Abstract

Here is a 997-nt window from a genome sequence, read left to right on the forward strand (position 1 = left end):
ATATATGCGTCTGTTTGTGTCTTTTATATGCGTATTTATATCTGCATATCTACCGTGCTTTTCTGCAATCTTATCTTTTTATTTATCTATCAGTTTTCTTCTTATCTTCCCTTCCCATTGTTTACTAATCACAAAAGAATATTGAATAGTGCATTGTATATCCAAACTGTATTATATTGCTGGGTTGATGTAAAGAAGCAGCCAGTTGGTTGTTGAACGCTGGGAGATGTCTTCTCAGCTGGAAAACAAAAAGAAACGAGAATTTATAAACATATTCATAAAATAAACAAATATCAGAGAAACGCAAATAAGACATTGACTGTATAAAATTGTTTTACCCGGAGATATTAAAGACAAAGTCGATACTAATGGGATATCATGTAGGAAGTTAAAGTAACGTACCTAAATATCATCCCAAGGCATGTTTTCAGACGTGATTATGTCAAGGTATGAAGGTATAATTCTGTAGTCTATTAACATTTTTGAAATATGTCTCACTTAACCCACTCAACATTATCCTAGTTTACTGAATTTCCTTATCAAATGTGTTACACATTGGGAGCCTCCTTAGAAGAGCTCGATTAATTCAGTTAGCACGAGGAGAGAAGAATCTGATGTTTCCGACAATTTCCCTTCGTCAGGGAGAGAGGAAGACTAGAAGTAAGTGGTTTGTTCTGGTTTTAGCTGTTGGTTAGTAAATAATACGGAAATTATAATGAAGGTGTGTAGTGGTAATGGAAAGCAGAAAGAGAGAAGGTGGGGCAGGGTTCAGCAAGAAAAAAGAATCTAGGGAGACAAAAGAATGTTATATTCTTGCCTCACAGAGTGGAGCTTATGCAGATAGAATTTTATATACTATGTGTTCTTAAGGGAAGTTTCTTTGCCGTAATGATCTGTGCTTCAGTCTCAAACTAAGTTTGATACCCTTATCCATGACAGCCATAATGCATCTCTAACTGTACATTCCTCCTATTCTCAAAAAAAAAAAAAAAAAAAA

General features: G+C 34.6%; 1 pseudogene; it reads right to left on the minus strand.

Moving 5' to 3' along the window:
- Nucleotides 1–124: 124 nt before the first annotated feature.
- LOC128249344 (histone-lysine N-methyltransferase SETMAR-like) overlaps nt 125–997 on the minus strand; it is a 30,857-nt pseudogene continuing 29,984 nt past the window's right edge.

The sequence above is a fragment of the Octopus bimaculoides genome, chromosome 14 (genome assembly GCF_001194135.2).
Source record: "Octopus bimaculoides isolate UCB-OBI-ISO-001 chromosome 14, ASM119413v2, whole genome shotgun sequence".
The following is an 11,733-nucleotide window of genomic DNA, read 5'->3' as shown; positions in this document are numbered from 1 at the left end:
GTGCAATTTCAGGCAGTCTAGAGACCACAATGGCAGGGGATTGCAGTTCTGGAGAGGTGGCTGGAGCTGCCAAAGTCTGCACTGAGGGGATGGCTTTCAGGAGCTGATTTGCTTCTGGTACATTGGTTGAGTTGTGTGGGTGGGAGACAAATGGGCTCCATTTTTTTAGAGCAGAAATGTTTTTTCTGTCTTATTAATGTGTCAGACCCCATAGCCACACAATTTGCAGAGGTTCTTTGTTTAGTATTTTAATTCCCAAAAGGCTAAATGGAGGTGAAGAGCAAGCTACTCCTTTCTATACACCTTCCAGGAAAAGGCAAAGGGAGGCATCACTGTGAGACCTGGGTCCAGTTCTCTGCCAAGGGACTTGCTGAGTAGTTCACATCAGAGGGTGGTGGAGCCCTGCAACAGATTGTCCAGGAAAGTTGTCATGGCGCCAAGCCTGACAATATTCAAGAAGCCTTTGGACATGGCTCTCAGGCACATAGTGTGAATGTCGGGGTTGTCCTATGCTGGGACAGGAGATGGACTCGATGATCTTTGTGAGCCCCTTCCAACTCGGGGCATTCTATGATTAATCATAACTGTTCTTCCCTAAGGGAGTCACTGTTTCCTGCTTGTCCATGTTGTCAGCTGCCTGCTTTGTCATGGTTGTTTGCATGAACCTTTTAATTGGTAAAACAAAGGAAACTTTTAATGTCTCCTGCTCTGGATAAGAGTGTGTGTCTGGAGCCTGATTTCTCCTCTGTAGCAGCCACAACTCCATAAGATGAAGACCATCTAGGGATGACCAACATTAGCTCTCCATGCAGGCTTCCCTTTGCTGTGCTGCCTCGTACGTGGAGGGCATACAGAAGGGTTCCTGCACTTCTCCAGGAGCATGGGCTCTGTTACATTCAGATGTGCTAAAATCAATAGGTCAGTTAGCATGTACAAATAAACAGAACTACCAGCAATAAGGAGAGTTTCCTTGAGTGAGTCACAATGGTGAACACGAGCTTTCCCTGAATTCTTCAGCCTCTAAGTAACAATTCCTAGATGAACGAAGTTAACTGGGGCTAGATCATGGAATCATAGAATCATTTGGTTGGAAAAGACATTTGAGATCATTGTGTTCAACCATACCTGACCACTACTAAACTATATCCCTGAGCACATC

Time-resolved synchrotron X-ray powder diffraction data were used to investigate the dehydration behavior of the chalcophanite (ZnMn3O7·3H2O) structure from 300 to 1060 K. Rietveld refinements revealed two obvious phase changes, at ~450 and ~950 K, corresponding to the dehydration of chalcophanite followed by transformation to a spinel structure (Mn-hetaerolite). Only small changes were observed in the chalcophanite unit cell from RT to ~438 K; the volume increased by ~0.8%, mostly caused by thermal expansion of ~0.5% along c. Above ~427 K, the interlayer water molecules were lost, resulting in a collapse of the interlayer spacing from ~7 to ~4.8 Å. The newly formed anhydrous phase (ZnMn3O7) retained chalcophanite’s R3̄ space group and a dimension, but the c dimension decreased from ~21 to 14.3 Å, and the Zn coordination changed from octahedral to tetrahedral. Above ~775 K the anhydrous chalcophanite began to transform to a spinel structure, corresponding to a Mn-rich hetaerolite [(Zn0.75Mn2+0.25)Mn23+O4]. By ~973 K the transformation was complete. The diffraction patterns did not show a significant increase in background during the transformation, indicating that the reaction did not involve transient amorphization. The phase change was likely triggered by loss of 1.25 of seven O atoms in the original anhydrous chalcophanite structure with a corresponding reduction of Mn4+ to Mn3+ and Mn2+.

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